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Osteotech, Inc. (OSTE) makes no bones about its business -- well, yes, that's exactly what it does. The company uses donated tissue from deceased humans to make bone products for the orthopedic, neurological, oral/maxillofacial, dental, and general surgery markets around the globe. Its Demineralized Bone Matrix [DBM] products, marketed under the Grafton brand name, fill in bone defects and can induce bones to grow. The firm's Base Tissue segment makes weight-bearing structures [Graftech] used in spinal fusion procedures. Additionally, Osteotech processes bovine tissue for use as a substitute for bone grafts.

A couple of things to note right up front: this is a small company with a market cap of only $100 million. Market cap, that's the number of shares [17.3 million] times the price of the stock [$6]. Earnings have been erratic: in 2001, they were 7 cents a share. In 2002, they dropped to a negative 9 cents a share. In 2003, they rebounded to 62 cents a share, only to go down for the next 2 years to a negative 31 cents and then a negative $1.23. With earnings going up and down like that, there's no way the stock could be stable. And it wasn't, going from a low of $2.10 in 2001 to a high of $16.30 in 2003, only to drop to $2.40 in 2005.

OSTE 5-yr chart
OSTE 5 yr chart

So this is a small stock with lots of volatility. Not for widows and orphans. Or most investors for that matter. But there's a story here as well.

The first part of the story has to do with earnings. They're back in the black. Analysts are looking for 9 cents a share this year. Next year the forecast is for 15 cents. The reason: improved operating margins, coming from cutting costs and improving efficiencies. With its existing product line, profits should continue to grow. And there are new products being introduced in the first half of 2007 and into 2008.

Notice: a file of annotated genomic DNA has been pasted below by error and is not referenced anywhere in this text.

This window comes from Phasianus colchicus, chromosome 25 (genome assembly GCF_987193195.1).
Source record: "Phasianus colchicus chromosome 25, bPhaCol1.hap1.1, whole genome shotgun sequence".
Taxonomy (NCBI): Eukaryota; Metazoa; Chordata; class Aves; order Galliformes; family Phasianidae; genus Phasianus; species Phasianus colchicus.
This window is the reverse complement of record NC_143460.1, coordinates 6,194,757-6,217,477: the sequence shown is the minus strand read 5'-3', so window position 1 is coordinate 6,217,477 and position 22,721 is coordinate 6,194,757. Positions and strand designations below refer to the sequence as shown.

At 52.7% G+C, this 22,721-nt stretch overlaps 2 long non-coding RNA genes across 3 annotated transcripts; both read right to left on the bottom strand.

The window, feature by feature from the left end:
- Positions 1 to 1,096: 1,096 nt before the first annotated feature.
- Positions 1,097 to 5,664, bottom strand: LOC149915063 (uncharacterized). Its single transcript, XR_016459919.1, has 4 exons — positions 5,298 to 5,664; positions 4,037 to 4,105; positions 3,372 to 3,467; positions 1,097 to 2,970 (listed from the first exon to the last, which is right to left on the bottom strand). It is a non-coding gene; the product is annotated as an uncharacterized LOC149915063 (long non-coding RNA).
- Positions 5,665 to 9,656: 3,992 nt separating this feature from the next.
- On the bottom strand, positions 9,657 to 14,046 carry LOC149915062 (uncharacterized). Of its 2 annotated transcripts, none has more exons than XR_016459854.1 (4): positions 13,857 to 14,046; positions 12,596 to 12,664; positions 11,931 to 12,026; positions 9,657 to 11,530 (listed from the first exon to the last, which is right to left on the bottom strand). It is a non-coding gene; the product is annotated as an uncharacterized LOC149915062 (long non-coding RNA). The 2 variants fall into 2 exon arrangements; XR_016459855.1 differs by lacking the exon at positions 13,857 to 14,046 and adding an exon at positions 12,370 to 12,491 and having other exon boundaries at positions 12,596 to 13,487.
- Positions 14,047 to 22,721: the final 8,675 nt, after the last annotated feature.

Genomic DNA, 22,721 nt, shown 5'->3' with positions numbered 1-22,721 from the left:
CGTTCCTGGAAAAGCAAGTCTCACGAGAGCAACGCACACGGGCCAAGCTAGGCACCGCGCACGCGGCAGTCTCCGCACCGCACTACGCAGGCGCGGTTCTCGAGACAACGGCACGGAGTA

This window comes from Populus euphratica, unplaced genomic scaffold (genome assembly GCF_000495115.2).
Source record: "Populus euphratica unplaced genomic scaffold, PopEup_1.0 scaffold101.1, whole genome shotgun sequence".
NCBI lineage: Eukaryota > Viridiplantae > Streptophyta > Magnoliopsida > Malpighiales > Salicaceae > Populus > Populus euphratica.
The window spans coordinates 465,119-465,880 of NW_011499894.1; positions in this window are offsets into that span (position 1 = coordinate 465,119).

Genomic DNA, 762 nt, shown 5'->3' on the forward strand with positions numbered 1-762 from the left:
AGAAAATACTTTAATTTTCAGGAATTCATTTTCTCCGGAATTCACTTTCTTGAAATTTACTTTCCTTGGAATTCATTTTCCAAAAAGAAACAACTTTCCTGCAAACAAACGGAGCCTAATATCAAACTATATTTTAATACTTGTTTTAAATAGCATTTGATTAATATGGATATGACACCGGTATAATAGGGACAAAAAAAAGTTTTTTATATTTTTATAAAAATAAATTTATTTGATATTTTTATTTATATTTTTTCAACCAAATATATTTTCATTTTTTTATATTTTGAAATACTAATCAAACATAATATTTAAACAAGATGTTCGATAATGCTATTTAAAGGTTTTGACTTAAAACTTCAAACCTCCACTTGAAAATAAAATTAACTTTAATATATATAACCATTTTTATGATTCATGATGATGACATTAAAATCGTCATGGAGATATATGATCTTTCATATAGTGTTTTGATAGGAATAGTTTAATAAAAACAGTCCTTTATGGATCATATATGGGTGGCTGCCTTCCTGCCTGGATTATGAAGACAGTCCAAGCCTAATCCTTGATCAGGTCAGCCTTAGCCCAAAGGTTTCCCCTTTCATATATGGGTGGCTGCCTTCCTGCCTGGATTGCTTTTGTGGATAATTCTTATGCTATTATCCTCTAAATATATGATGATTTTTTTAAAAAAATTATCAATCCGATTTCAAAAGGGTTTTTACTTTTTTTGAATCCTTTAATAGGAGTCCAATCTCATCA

The first is called Plexus, a line of bio-composites which has done well in animal studies. The second is an enhanced version of the current product Demineralized Bone Matrix [DBM]. With renewed earnings and new products, the company will most likely turn its attention to hiring new salespeople.

Analysts expect the company to spend about $4 million to improve its sales and distribution channels over the next 12 months, with much of that money going in to hiring and training 20 new salespeople. However, don't expect immediate sales gains from the new hires. It takes time to hire, train and book sales. The benefit from the new sales group should show up some time in 2008. Of course, that means higher expenses in the SG&A department for 2007 without offsetting revenues. Even with that, earnings are expected to grow 66% next year [9 cents this year to 15 cents].

Here are a few other numbers to ponder: Officers and directors own about 14% of the stock, a little over 30% is owned by 4 institutions. Current assets are over 4 times current liabilities. Debt is only 17% of the balance sheet. Revenues were $93.3 million last year, should be about $98.2 million this year and go to $105 million next year.

If this stock appeals, remember this is a small one, has had erratic earnings, and the stock price is very volatile [up 30% since September]. But it's a company working in a niche that will only grow as demographics show the aging of America. More people will need bone work. There's no disputing that. The question is whether Osteotech is just beginning to reap the benefits of this demographic certainty or are the erratic earnings of the past going to be repeated?

Disclosure: Author has no position in OSTE

Source: Osteotech Is Boning Up For An Aging America